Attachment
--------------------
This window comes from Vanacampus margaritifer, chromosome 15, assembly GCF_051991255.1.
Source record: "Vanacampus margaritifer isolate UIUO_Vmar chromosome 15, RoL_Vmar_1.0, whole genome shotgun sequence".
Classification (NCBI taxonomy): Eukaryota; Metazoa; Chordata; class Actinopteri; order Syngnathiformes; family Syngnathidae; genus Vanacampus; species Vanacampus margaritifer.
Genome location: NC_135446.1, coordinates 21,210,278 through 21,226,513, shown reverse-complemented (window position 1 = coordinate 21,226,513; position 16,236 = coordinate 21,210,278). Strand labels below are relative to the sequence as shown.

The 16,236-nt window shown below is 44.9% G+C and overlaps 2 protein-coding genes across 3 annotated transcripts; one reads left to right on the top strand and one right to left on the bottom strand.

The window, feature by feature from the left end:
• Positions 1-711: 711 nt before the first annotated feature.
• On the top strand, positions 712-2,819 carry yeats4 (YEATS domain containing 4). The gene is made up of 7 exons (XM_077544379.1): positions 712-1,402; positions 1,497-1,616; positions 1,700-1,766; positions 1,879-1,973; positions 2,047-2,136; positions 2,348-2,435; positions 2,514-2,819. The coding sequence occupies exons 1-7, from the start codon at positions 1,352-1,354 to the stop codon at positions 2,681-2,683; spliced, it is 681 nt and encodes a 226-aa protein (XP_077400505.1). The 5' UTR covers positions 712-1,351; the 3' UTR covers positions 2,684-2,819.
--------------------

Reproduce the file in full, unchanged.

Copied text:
This window comes from Vanacampus margaritifer, chromosome 15, assembly GCF_051991255.1.
Source record: "Vanacampus margaritifer isolate UIUO_Vmar chromosome 15, RoL_Vmar_1.0, whole genome shotgun sequence".
Classification (NCBI taxonomy): Eukaryota; Metazoa; Chordata; class Actinopteri; order Syngnathiformes; family Syngnathidae; genus Vanacampus; species Vanacampus margaritifer.
Genome location: NC_135446.1, coordinates 21,210,278 through 21,226,513, shown reverse-complemented (window position 1 = coordinate 21,226,513; position 16,236 = coordinate 21,210,278). Strand labels below are relative to the sequence as shown.

The 16,236-nt window shown below is 44.9% G+C and overlaps 2 protein-coding genes across 3 annotated transcripts; one reads left to right on the top strand and one right to left on the bottom strand.

The window, feature by feature from the left end:
• Positions 1-711: 711 nt before the first annotated feature.
• On the top strand, positions 712-2,819 carry yeats4 (YEATS domain containing 4). The gene is made up of 7 exons (XM_077544379.1): positions 712-1,402; positions 1,497-1,616; positions 1,700-1,766; positions 1,879-1,973; positions 2,047-2,136; positions 2,348-2,435; positions 2,514-2,819. The coding sequence occupies exons 1-7, from the start codon at positions 1,352-1,354 to the stop codon at positions 2,681-2,683; spliced, it is 681 nt and encodes a 226-aa protein (XP_077400505.1). The 5' UTR covers positions 712-1,351; the 3' UTR covers positions 2,684-2,819.